Readers of this blog may recall that in February 2021, Maryland became the first U.S. state to enact a tax on digital advertising services, which was summarized here, noting that it was sure to face heavy opposition on several fronts, including arguments that it (i) violated the Internet Tax Freedom Act ("ITFA"), a federal law which prohibits discriminatory taxes on electronic commerce, (ii) failed a dormant Commerce Clause analysis under the U.S. Constitution by setting rates based on the worldwide gross revenues of advertising platforms -- economic activity that has nothing to do with Maryland -- and targets specific companies (including Amazon, Facebook and Google), and (ii) would disproportionately harm Maryland businesses.
Sure enough, in October 2022, a Maryland state judge struck down the tax, concluding that it (i) discriminates against electronic commerce in violation of ITFA because it applies to digital advertising, but not traditional advertising, (ii) violates the Commerce Clause of the U.S. Constitution, which prevents states from enacting legislation that discriminates against or unduly burdens interstate commerce, and (iii) violates the First and Fourteenth Amendments of the U.S. Constitution because it "singles out the Plaintiffs for selective taxation and is not content-neutral." Comcast of California/Maryland/Pennsylvania/Virginia/West Virginia LLC, et al. v. Comptroller of the Treasury of Maryland, Case No. C-02-CV-21-000509 (Md. Cir. Ct. Anne Arundel County). This decision was discussed in a prior post here.
The Comptroller of Maryland appealed this Circuit Court decision, and on May 9, the Supreme Court of Maryland concluded that "the Circuit Court for Anne Arundel County lacked jurisdiction over this action because the appellees failed to exhaust their administrative remedies," noting that its rationale would be explained in a later opinion to be filed by the Court. The Maryland Supreme Court vacated the Circuit Court decision and remanded the case to the Circuit Court with directions to dismiss the action.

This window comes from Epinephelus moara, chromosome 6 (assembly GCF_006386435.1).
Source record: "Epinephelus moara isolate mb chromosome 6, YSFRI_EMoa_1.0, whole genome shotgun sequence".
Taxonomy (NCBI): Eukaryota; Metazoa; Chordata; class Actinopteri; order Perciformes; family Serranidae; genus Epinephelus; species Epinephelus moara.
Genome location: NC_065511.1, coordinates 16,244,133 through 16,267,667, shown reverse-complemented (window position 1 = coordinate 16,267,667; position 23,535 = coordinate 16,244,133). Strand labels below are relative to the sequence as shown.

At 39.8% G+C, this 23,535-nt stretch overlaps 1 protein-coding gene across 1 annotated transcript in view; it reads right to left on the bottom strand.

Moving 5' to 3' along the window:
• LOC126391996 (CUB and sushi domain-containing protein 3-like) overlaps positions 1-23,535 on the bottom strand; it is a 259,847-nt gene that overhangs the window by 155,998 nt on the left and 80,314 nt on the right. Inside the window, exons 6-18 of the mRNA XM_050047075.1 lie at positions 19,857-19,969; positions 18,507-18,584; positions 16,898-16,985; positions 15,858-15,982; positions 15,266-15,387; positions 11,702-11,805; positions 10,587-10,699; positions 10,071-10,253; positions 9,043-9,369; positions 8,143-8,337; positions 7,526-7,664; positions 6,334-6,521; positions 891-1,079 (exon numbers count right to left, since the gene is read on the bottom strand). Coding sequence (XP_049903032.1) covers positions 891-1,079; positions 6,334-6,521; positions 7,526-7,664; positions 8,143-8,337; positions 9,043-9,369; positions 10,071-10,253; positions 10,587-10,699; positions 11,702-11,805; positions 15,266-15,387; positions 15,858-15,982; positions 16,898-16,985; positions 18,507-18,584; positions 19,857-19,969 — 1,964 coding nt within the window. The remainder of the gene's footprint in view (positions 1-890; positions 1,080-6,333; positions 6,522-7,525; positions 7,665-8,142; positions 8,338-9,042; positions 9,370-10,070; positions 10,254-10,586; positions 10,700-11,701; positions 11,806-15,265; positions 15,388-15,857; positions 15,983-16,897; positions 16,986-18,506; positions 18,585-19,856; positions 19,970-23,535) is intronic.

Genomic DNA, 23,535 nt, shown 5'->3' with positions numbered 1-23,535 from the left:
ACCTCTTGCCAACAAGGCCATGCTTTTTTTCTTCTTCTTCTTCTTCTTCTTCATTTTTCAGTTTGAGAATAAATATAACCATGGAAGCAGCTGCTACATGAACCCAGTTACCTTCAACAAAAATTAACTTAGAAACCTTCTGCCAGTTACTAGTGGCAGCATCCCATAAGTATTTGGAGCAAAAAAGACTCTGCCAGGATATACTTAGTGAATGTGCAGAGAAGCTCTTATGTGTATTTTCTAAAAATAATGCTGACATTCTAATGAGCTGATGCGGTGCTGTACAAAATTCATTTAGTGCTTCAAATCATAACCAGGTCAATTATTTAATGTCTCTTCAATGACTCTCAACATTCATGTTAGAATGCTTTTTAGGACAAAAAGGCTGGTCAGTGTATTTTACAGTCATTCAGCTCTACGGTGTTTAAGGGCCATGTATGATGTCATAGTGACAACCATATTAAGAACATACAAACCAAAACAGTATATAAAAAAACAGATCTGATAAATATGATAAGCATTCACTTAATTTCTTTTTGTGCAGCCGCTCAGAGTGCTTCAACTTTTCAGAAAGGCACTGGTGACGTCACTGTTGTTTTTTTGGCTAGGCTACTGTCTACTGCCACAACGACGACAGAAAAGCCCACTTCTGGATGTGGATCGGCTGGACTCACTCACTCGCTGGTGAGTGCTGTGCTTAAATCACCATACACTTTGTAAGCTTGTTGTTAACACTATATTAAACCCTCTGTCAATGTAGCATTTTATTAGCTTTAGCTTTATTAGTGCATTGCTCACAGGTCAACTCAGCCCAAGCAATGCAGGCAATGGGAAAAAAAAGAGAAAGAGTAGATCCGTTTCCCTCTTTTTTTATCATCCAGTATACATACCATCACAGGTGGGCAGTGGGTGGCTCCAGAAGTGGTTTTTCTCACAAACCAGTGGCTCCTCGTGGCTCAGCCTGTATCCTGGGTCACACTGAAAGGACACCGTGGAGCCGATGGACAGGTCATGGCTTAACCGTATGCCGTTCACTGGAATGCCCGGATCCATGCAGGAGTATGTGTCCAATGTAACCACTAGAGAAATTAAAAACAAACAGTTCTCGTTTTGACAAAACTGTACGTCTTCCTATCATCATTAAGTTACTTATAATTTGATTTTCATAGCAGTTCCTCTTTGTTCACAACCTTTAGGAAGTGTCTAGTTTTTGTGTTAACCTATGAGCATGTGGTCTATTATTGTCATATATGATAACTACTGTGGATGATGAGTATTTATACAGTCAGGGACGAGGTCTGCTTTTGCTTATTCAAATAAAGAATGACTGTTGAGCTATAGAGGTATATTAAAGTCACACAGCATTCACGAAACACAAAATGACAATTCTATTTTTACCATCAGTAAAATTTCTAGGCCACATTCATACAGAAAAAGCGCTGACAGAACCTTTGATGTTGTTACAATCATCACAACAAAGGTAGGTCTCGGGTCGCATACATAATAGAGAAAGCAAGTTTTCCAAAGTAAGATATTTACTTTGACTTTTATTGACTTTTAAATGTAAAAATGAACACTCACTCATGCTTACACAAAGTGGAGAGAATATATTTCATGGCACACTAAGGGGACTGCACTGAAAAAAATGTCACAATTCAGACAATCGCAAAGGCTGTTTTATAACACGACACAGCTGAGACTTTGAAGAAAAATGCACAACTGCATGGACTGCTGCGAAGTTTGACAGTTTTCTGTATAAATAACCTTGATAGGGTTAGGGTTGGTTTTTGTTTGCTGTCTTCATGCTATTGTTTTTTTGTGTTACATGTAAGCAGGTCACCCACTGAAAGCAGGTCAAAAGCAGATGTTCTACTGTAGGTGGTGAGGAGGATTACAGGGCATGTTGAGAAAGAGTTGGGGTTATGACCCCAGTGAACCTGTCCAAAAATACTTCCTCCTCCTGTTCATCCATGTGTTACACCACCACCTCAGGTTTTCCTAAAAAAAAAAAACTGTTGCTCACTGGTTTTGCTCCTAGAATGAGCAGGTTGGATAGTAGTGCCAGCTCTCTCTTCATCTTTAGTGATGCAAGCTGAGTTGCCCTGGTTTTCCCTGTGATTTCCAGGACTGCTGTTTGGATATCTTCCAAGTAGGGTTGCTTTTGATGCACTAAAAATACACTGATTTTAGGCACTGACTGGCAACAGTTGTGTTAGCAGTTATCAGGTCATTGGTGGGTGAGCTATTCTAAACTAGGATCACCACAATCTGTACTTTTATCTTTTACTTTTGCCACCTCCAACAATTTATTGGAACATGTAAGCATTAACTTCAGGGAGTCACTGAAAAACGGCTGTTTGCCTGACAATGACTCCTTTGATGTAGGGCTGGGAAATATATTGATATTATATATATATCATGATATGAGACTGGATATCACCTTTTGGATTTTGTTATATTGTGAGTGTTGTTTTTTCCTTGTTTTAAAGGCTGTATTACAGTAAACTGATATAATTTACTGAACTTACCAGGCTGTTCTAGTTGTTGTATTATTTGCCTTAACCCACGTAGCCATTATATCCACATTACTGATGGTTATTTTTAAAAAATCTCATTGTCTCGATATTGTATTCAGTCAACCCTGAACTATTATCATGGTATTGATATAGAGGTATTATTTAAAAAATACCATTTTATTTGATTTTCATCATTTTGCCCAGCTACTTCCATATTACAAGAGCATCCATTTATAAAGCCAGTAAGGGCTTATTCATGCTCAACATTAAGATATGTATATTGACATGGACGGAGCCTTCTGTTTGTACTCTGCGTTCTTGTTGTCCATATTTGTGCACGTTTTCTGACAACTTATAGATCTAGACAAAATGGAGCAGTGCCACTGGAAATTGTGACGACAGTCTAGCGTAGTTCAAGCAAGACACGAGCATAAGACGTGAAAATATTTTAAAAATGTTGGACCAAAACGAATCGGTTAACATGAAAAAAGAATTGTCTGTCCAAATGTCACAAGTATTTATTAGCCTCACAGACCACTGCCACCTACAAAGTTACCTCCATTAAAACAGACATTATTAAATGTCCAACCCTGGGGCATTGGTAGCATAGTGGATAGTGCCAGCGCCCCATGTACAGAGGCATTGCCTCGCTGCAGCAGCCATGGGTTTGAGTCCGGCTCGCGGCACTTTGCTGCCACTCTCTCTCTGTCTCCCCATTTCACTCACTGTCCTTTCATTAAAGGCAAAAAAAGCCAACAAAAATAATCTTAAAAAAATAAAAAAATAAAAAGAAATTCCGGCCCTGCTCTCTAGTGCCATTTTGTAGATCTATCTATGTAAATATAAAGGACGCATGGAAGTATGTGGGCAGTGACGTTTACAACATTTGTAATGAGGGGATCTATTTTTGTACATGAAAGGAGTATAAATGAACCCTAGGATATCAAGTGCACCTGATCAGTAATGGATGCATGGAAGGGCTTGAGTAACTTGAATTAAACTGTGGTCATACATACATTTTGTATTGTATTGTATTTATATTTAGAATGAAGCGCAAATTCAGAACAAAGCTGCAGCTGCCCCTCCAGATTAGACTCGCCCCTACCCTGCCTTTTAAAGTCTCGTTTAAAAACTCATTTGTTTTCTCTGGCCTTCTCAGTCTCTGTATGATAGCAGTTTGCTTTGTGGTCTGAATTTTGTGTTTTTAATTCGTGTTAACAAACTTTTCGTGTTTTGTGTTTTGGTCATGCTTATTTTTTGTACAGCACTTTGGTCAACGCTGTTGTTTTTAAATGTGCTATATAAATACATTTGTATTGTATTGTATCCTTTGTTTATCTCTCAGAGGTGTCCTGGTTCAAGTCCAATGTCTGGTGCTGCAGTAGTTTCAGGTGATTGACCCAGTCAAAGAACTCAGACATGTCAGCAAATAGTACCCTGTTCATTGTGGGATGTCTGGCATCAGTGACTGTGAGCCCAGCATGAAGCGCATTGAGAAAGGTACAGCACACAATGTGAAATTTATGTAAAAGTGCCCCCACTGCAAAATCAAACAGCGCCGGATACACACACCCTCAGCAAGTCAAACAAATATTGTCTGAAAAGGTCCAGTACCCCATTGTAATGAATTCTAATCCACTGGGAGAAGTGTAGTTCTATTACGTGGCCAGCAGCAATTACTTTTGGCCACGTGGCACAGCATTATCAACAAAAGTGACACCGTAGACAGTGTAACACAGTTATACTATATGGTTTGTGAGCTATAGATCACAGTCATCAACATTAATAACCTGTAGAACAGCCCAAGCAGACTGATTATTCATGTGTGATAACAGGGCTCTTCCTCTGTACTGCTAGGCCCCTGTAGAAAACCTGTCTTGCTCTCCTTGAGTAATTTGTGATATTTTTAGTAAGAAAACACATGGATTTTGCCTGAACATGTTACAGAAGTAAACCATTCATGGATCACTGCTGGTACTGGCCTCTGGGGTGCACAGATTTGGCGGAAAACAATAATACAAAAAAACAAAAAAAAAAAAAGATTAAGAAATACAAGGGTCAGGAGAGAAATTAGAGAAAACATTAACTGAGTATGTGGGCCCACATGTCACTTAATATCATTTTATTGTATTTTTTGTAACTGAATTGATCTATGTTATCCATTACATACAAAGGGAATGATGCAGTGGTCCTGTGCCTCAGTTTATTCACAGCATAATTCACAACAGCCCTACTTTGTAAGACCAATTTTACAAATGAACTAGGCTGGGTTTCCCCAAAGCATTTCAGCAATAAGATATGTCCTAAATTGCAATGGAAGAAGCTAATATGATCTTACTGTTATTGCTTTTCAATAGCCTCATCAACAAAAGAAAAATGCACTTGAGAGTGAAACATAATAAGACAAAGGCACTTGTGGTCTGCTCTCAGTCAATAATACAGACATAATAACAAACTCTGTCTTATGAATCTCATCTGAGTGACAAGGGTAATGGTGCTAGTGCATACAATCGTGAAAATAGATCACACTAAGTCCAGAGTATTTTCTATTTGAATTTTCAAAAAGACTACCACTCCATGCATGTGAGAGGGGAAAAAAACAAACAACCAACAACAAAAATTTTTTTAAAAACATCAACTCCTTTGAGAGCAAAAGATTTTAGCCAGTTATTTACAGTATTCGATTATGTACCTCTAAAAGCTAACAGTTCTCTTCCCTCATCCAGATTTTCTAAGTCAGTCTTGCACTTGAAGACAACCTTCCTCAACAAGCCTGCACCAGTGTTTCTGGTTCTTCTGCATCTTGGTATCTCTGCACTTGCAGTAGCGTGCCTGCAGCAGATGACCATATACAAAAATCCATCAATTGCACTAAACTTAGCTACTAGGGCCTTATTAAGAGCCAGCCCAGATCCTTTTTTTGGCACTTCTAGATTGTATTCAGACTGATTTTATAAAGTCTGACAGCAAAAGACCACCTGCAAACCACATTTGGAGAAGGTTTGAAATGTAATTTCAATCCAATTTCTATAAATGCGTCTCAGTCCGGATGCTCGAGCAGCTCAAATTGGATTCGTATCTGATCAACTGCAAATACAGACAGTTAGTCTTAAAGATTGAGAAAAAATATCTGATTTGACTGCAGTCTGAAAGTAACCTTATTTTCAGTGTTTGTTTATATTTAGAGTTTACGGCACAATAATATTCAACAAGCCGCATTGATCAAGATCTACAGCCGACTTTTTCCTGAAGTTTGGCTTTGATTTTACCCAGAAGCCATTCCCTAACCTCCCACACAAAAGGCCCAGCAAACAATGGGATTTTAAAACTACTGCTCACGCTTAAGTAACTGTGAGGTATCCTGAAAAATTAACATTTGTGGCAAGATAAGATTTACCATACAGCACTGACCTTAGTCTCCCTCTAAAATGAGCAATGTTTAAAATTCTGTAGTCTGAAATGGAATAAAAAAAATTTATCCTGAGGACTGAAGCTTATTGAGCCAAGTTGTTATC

This latest twist in the Maryland Digital Advertising Services Tax saga is clearly not the last, and it further extends the limbo and uncertainty which digital advertising service providers that may be subject to the tax or, at a minimum, the applicable reporting requirements have confronted since the adoption of the tax in February 2021. It has been reported that as of April 30, Maryland had collected $107 million in digital advertising taxes from 74 taxpayers and had issued refunds of $14.5 million since the tax became effective in 2022. Maryland's Department of Legislative Services, however, had initially estimated that tax revenue in 2022 would be $250 million. It would seem, therefore, that many potential taxpayers have opted not to pay the tax, presumably taking the position that the tax would not survive judicial scrutiny. The most recent decision of the Maryland Supreme Court, however, casts at least some doubt on that position and may cause more taxpayers to come forward and pay the tax, while preserving their right to pursue a refund in the event the tax is ultimately struck down. Alternatively, taxpayers who have opted not to pay the tax may continue to refrain from paying the tax and contest an assessment by the Maryland Comptroller's Office, if and when it arrives in the mail. Taxpayers who pursue the latter path, however, may be leaving themselves exposed to the imposition of both monetary and criminal penalties for failing to file required tax returns and paying the required taxes, including the timely payment of estimated taxes.
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